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2018 SC Governor: Henry McMaster “All In”




Reporter Cassie Cope of The (Columbia, S.C.) State newspaper scored a nice scoop this week interviewing the Palmetto State’s lieutenant governor, Henry McMaster.

In their conversation, McMaster – by far the biggest S.C. Republican establishment supporter of president-elect Donald Trump –  made his most definitive statements yet regarding his future political plans.

The 69-year-old politician told Cope he was “not too interested in doing anything in Washington” – although he didn’t definitively rule out taking a position in a Trump administration in Washington, D.C.

Instead, McMaster said his focus was on mounting a gubernatorial bid in 2018.

“I’m much more excited about South Carolina,” he told Cope.

McMaster defied his establishment buddies by backing Trump during the 2016 “First in the South” presidential primary.  That gamble paid off for him – bigly.

There has been considerable speculation as to what McMaster’s future plans might be – but at this point he certainly appears to be “all in” for a 2018 gubernatorial campaign.

Can he pull it off?

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(Via Henry McMaster FB)

McMaster was also viewed as a frontrunner for the governor’s office in 2010 – but his candidacy simply never caught fire.  In an election fueled by Tea Party angst, voters regarded him (correctly, we’d like to point out) as the consummate insider.

Expect that problem to continue to dog McMaster …

“Henry ain’t Trump: Not a businessman, not an outsider,” one McMaster critic told us. “That thing Trump said about Hillary: She’d been in politics thirty years and hadn’t fixed it. That’s Henry. Henry is Hillary, not Trump.”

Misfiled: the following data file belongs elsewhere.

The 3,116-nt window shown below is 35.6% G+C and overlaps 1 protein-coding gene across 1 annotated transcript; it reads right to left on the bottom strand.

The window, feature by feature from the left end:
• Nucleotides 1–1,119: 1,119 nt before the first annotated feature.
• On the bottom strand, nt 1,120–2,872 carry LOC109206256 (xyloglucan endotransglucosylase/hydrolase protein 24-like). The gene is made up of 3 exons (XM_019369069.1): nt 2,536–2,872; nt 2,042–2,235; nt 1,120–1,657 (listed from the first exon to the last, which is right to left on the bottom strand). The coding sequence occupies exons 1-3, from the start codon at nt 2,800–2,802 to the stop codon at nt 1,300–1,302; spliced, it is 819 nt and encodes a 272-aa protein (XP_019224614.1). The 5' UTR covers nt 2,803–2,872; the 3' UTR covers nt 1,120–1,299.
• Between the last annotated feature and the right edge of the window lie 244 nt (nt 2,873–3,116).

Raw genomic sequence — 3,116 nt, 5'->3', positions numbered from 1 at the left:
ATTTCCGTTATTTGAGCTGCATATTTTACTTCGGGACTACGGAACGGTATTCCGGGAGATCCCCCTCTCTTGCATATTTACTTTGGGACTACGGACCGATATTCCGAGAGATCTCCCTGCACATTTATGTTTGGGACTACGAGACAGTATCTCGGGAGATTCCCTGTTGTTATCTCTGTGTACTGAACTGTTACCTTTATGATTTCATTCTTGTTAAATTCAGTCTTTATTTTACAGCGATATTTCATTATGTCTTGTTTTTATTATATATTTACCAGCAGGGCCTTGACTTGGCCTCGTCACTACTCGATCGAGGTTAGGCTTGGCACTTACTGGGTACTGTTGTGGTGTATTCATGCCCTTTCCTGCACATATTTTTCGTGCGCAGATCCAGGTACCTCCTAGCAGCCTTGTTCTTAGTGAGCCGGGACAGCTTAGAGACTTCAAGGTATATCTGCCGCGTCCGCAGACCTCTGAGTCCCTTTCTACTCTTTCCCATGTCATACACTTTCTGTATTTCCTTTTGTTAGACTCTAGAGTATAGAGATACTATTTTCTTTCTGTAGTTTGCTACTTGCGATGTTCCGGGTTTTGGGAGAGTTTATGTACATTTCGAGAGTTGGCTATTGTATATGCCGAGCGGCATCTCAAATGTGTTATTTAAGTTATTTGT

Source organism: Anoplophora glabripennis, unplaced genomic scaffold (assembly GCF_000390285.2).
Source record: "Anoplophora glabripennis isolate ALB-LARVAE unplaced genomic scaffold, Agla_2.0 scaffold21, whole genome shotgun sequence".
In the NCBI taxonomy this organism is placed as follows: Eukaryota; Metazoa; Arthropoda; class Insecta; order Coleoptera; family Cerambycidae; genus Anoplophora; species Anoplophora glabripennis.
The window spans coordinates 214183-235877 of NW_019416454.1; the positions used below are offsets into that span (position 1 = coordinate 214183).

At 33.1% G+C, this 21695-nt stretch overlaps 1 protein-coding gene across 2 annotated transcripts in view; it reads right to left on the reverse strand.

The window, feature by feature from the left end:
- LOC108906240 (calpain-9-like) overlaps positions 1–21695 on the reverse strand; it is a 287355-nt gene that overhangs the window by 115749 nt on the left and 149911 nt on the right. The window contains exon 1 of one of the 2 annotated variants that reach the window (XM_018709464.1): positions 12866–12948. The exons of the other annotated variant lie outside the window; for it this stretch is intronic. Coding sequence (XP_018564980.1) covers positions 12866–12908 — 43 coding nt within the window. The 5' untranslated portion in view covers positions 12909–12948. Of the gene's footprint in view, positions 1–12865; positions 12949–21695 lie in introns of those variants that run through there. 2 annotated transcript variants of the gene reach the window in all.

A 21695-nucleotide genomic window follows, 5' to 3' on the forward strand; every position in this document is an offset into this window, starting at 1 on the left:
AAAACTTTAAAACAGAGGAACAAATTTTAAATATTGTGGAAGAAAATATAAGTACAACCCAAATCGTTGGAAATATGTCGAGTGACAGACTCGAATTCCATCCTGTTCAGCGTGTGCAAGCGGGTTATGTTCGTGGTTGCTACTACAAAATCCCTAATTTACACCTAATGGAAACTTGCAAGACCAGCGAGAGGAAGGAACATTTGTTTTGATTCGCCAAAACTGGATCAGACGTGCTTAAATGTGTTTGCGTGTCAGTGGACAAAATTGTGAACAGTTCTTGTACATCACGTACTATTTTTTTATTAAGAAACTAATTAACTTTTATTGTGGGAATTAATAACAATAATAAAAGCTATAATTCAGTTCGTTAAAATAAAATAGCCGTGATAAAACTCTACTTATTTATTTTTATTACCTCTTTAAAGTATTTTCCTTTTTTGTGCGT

McMaster must also navigate a host of issues associated with the many years he spent embedded in the state’s big-spending, results-challenged “Republican” status quo.

Aside from his longtime affiliation with the neo-Confederate political consulting firm of Richard Quinn and Associates, McMaster has a long history of associating with various “whites only” organizations.  Candidates can easily explain away such issues in lower-profile, down-ballot races – but McMaster’s past would be subjected to far greater scrutiny as a gubernatorial candidate.

McMaster also has a major campaign finance scandal to contend with – not to mention the crazy antics of his brothers, several of whom can’t seem to stay out of trouble with the law.

Plus, we’re told an even bigger bombshell regarding McMaster may be on the verge of dropping …

Beyond that there are ongoing rumors regarding McMaster’s health – although his aides have flatly denied those reports, and even accused “leaders” in the S.C. Republican Party of spreading the rumor that McMaster suffers from dementia.

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henry mcmaster

(Via Henry McMaster FB)

Our view on McMaster?

We’ve never really been fans … although our goal is to judge each candidate who ultimately files for governor in 2018 on the basis of what they put forward from a policy perspective, not what we think of them personally.  If McMaster embraces a true change agenda, we’ll have to take that seriously – although based on what he put forward policy-wise in 2010, we don’t see that happening.

Aside from McMaster, scandal-scarred S.C. attorney general Alan Wilson is also now viewed as a “lock” to run for governor in 2018 – as is U.S. Rep. Mick Mulvaney, who just scored a decisive victory against a well-funded Democratic candidate in the state’s fifth congressional district.

Meanwhile S.C. speaker pro tempore Tommy Pope has already announced his candidacy, as has former Democratic lieutenant governor Yancey McGill – who switched parties to run for governor earlier this year.

Other candidates mulling bids include S.C. Senator Tom Davis (whose prospective candidacy we addressed yesterday), Lowcountry attorney Catherine Templeton, U.S. Rep. Jeff Duncan, S.C. Rep. Kirkman Finlay and Columbia, S.C. businessman Bill Stern.

When does the campaign begin?  Um, it’s on …

(Banner via Travis Bell Photography)